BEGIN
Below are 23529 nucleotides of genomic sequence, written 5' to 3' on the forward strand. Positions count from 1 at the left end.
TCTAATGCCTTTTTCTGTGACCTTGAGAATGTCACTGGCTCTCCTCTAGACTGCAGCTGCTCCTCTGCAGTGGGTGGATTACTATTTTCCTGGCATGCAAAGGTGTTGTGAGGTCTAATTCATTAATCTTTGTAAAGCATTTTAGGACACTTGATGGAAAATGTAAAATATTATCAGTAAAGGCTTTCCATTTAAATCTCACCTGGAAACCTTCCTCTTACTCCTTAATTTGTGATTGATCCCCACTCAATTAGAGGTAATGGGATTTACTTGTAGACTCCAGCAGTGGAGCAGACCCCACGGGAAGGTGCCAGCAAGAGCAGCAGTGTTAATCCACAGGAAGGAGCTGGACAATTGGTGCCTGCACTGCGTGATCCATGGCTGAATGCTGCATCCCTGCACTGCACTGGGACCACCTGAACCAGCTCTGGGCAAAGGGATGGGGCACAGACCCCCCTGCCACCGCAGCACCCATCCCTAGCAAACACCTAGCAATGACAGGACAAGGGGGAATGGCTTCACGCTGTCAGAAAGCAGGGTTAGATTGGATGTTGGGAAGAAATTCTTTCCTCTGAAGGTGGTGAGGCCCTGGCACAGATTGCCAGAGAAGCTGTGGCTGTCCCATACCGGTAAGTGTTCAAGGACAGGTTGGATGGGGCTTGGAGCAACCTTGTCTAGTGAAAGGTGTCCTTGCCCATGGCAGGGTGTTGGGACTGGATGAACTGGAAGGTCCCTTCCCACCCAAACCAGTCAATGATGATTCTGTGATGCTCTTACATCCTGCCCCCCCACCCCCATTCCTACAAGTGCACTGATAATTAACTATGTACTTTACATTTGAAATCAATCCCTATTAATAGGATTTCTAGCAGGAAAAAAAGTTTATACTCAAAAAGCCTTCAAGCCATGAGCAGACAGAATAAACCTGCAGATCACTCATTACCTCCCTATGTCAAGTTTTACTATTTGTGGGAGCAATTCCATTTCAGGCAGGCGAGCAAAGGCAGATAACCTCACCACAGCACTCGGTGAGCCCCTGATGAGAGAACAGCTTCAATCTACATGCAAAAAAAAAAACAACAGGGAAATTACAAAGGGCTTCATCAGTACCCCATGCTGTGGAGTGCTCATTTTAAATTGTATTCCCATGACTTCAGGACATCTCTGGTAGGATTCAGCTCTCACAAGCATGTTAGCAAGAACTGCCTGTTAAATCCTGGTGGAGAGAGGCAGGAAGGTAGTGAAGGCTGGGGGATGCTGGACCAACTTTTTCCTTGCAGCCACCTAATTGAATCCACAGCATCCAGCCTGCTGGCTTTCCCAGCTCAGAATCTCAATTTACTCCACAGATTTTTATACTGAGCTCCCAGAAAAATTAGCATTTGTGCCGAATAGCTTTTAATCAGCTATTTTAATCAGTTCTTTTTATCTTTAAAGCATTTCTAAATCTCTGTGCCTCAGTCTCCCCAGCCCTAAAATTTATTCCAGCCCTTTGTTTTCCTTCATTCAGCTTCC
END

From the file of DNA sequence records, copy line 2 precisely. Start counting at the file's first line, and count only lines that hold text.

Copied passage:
TCTAATGCCTTTTTCTGTGACCTTGAGAATGTCACTGGCTCTCCTCTAGACTGCAGCTGCTCCTCTGCAGTGGGTGGATTACTATTTTCCTGGCATGCAAAGGTGTTGTGAGGTCTAATTCATTAATCTTTGTAAAGCATTTTAGGACACTTGATGGAAAATGTAAAATATTATCAGTAAAGGCTTTCCATTTAAATCTCACCTGGAAACCTTCCTCTTACTCCTTAATTTGTGATTGATCCCCACTCAATTAGAGGTAATGGGATTTACTTGTAGACTCCAGCAGTGGAGCAGACCCCACGGGAAGGTGCCAGCAAGAGCAGCAGTGTTAATCCACAGGAAGGAGCTGGACAATTGGTGCCTGCACTGCGTGATCCATGGCTGAATGCTGCATCCCTGCACTGCACTGGGACCACCTGAACCAGCTCTGGGCAAAGGGATGGGGCACAGACCCCCCTGCCACCGCAGCACCCATCCCTAGCAAACACCTAGCAATGACAGGACAAGGGGGAATGGCTTCACGCTGTCAGAAAGCAGGGTTAGATTGGATGTTGGGAAGAAATTCTTTCCTCTGAAGGTGGTGAGGCCCTGGCACAGATTGCCAGAGAAGCTGTGGCTGTCCCATACCGGTAAGTGTTCAAGGACAGGTTGGATGGGGCTTGGAGCAACCTTGTCTAGTGAAAGGTGTCCTTGCCCATGGCAGGGTGTTGGGACTGGATGAACTGGAAGGTCCCTTCCCACCCAAACCAGTCAATGATGATTCTGTGATGCTCTTACATCCTGCCCCCCCACCCCCATTCCTACAAGTGCACTGATAATTAACTATGTACTTTACATTTGAAATCAATCCCTATTAATAGGATTTCTAGCAGGAAAAAAAGTTTATACTCAAAAAGCCTTCAAGCCATGAGCAGACAGAATAAACCTGCAGATCACTCATTACCTCCCTATGTCAAGTTTTACTATTTGTGGGAGCAATTCCATTTCAGGCAGGCGAGCAAAGGCAGATAACCTCACCACAGCACTCGGTGAGCCCCTGATGAGAGAACAGCTTCAATCTACATGCAAAAAAAAAAACAACAGGGAAATTACAAAGGGCTTCATCAGTACCCCATGCTGTGGAGTGCTCATTTTAAATTGTATTCCCATGACTTCAGGACATCTCTGGTAGGATTCAGCTCTCACAAGCATGTTAGCAAGAACTGCCTGTTAAATCCTGGTGGAGAGAGGCAGGAAGGTAGTGAAGGCTGGGGGATGCTGGACCAACTTTTTCCTTGCAGCCACCTAATTGAATCCACAGCATCCAGCCTGCTGGCTTTCCCAGCTCAGAATCTCAATTTACTCCACAGATTTTTATACTGAGCTCCCAGAAAAATTAGCATTTGTGCCGAATAGCTTTTAATCAGCTATTTTAATCAGTTCTTTTTATCTTTAAAGCATTTCTAAATCTCTGTGCCTCAGTCTCCCCAGCCCTAAAATTTATTCCAGCCCTTTGTTTTCCTTCATTCAGCTTCC